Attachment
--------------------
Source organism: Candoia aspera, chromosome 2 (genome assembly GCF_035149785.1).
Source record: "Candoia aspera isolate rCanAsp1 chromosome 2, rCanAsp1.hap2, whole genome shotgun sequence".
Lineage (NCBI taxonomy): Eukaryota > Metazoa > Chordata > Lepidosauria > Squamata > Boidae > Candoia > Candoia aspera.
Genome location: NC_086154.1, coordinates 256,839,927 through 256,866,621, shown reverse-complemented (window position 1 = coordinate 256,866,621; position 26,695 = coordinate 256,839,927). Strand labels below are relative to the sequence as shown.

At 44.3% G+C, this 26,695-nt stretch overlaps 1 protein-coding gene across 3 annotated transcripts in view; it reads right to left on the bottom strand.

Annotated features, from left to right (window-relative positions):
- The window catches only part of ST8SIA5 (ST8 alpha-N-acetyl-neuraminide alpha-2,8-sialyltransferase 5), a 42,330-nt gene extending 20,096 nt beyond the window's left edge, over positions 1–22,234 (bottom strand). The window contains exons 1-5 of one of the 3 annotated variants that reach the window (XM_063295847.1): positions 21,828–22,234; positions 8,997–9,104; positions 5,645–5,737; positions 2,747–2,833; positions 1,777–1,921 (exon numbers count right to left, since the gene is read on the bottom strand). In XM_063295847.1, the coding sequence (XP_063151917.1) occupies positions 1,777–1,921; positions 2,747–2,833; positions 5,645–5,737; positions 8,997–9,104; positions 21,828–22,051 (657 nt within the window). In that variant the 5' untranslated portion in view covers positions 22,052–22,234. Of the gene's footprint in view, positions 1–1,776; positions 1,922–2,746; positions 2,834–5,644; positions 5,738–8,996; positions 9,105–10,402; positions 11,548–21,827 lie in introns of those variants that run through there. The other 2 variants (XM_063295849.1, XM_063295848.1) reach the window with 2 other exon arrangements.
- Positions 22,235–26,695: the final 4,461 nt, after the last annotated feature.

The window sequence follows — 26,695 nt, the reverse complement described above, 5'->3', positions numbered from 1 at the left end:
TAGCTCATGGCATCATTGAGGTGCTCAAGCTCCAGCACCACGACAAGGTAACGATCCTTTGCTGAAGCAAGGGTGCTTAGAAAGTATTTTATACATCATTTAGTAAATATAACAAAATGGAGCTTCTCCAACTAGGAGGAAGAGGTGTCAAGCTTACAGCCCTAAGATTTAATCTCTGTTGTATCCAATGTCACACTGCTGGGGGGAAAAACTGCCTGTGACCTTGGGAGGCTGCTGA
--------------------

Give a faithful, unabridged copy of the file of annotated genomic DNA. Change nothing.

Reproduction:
Source organism: Candoia aspera, chromosome 2 (genome assembly GCF_035149785.1).
Source record: "Candoia aspera isolate rCanAsp1 chromosome 2, rCanAsp1.hap2, whole genome shotgun sequence".
Lineage (NCBI taxonomy): Eukaryota > Metazoa > Chordata > Lepidosauria > Squamata > Boidae > Candoia > Candoia aspera.
Genome location: NC_086154.1, coordinates 256,839,927 through 256,866,621, shown reverse-complemented (window position 1 = coordinate 256,866,621; position 26,695 = coordinate 256,839,927). Strand labels below are relative to the sequence as shown.

At 44.3% G+C, this 26,695-nt stretch overlaps 1 protein-coding gene across 3 annotated transcripts in view; it reads right to left on the bottom strand.

Annotated features, from left to right (window-relative positions):
- The window catches only part of ST8SIA5 (ST8 alpha-N-acetyl-neuraminide alpha-2,8-sialyltransferase 5), a 42,330-nt gene extending 20,096 nt beyond the window's left edge, over positions 1–22,234 (bottom strand). The window contains exons 1-5 of one of the 3 annotated variants that reach the window (XM_063295847.1): positions 21,828–22,234; positions 8,997–9,104; positions 5,645–5,737; positions 2,747–2,833; positions 1,777–1,921 (exon numbers count right to left, since the gene is read on the bottom strand). In XM_063295847.1, the coding sequence (XP_063151917.1) occupies positions 1,777–1,921; positions 2,747–2,833; positions 5,645–5,737; positions 8,997–9,104; positions 21,828–22,051 (657 nt within the window). In that variant the 5' untranslated portion in view covers positions 22,052–22,234. Of the gene's footprint in view, positions 1–1,776; positions 1,922–2,746; positions 2,834–5,644; positions 5,738–8,996; positions 9,105–10,402; positions 11,548–21,827 lie in introns of those variants that run through there. The other 2 variants (XM_063295849.1, XM_063295848.1) reach the window with 2 other exon arrangements.
- Positions 22,235–26,695: the final 4,461 nt, after the last annotated feature.

The window sequence follows — 26,695 nt, the reverse complement described above, 5'->3', positions numbered from 1 at the left end:
TAGCTCATGGCATCATTGAGGTGCTCAAGCTCCAGCACCACGACAAGGTAACGATCCTTTGCTGAAGCAAGGGTGCTTAGAAAGTATTTTATACATCATTTAGTAAATATAACAAAATGGAGCTTCTCCAACTAGGAGGAAGAGGTGTCAAGCTTACAGCCCTAAGATTTAATCTCTGTTGTATCCAATGTCACACTGCTGGGGGGAAAAACTGCCTGTGACCTTGGGAGGCTGCTGA